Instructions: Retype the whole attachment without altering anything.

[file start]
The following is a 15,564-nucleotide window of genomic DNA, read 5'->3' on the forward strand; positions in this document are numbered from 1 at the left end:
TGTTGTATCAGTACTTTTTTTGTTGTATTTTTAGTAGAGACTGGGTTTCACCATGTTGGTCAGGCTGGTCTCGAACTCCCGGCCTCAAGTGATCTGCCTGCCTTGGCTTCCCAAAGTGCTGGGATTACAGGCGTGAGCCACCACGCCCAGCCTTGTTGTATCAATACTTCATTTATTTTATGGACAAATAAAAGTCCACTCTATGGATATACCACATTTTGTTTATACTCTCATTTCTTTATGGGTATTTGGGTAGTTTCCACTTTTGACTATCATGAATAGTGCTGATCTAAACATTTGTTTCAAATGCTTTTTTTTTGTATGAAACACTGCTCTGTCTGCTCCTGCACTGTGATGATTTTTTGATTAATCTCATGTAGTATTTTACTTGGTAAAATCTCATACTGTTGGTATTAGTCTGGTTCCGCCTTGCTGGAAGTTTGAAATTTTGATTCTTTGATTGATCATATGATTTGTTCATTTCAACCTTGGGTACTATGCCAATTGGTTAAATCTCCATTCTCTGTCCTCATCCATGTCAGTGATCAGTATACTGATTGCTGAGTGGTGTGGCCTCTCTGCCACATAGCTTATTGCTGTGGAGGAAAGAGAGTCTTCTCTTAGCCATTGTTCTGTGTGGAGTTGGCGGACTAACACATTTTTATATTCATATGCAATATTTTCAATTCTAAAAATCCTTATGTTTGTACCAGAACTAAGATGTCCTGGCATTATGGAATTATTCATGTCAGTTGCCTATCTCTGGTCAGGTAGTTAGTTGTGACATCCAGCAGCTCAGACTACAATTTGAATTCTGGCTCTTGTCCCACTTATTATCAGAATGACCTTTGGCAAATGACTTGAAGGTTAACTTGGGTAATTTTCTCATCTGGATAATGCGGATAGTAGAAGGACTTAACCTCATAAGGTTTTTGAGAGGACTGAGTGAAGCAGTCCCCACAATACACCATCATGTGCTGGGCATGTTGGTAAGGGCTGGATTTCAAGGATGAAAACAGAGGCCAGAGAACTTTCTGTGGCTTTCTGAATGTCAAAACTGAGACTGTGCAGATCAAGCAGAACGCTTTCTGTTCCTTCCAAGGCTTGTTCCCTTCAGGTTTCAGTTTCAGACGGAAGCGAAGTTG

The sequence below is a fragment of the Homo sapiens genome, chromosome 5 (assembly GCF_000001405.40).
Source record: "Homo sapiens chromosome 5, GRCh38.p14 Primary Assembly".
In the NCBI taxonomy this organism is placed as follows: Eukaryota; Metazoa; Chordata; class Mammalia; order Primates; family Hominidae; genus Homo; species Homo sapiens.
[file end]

The following is a 15,564-nucleotide window of genomic DNA, read 5'->3' on the forward strand; positions in this document are numbered from 1 at the left end:
TGTTGTATCAGTACTTTTTTTGTTGTATTTTTAGTAGAGACTGGGTTTCACCATGTTGGTCAGGCTGGTCTCGAACTCCCGGCCTCAAGTGATCTGCCTGCCTTGGCTTCCCAAAGTGCTGGGATTACAGGCGTGAGCCACCACGCCCAGCCTTGTTGTATCAATACTTCATTTATTTTATGGACAAATAAAAGTCCACTCTATGGATATACCACATTTTGTTTATACTCTCATTTCTTTATGGGTATTTGGGTAGTTTCCACTTTTGACTATCATGAATAGTGCTGATCTAAACATTTGTTTCAAATGCTTTTTTTTTGTATGAAACACTGCTCTGTCTGCTCCTGCACTGTGATGATTTTTTGATTAATCTCATGTAGTATTTTACTTGGTAAAATCTCATACTGTTGGTATTAGTCTGGTTCCGCCTTGCTGGAAGTTTGAAATTTTGATTCTTTGATTGATCATATGATTTGTTCATTTCAACCTTGGGTACTATGCCAATTGGTTAAATCTCCATTCTCTGTCCTCATCCATGTCAGTGATCAGTATACTGATTGCTGAGTGGTGTGGCCTCTCTGCCACATAGCTTATTGCTGTGGAGGAAAGAGAGTCTTCTCTTAGCCATTGTTCTGTGTGGAGTTGGCGGACTAACACATTTTTATATTCATATGCAATATTTTCAATTCTAAAAATCCTTATGTTTGTACCAGAACTAAGATGTCCTGGCATTATGGAATTATTCATGTCAGTTGCCTATCTCTGGTCAGGTAGTTAGTTGTGACATCCAGCAGCTCAGACTACAATTTGAATTCTGGCTCTTGTCCCACTTATTATCAGAATGACCTTTGGCAAATGACTTGAAGGTTAACTTGGGTAATTTTCTCATCTGGATAATGCGGATAGTAGAAGGACTTAACCTCATAAGGTTTTTGAGAGGACTGAGTGAAGCAGTCCCCACAATACACCATCATGTGCTGGGCATGTTGGTAAGGGCTGGATTTCAAGGATGAAAACAGAGGCCAGAGAACTTTCTGTGGCTTTCTGAATGTCAAAACTGAGACTGTGCAGATCAAGCAGAACGCTTTCTGTTCCTTCCAAGGCTTGTTCCCTTCAGGTTTCAGTTTCAGACGGAAGCGAAGTTG

The sequence below is a fragment of the Homo sapiens genome, chromosome 5 (assembly GCF_000001405.40).
Source record: "Homo sapiens chromosome 5, GRCh38.p14 Primary Assembly".
In the NCBI taxonomy this organism is placed as follows: Eukaryota; Metazoa; Chordata; class Mammalia; order Primates; family Hominidae; genus Homo; species Homo sapiens.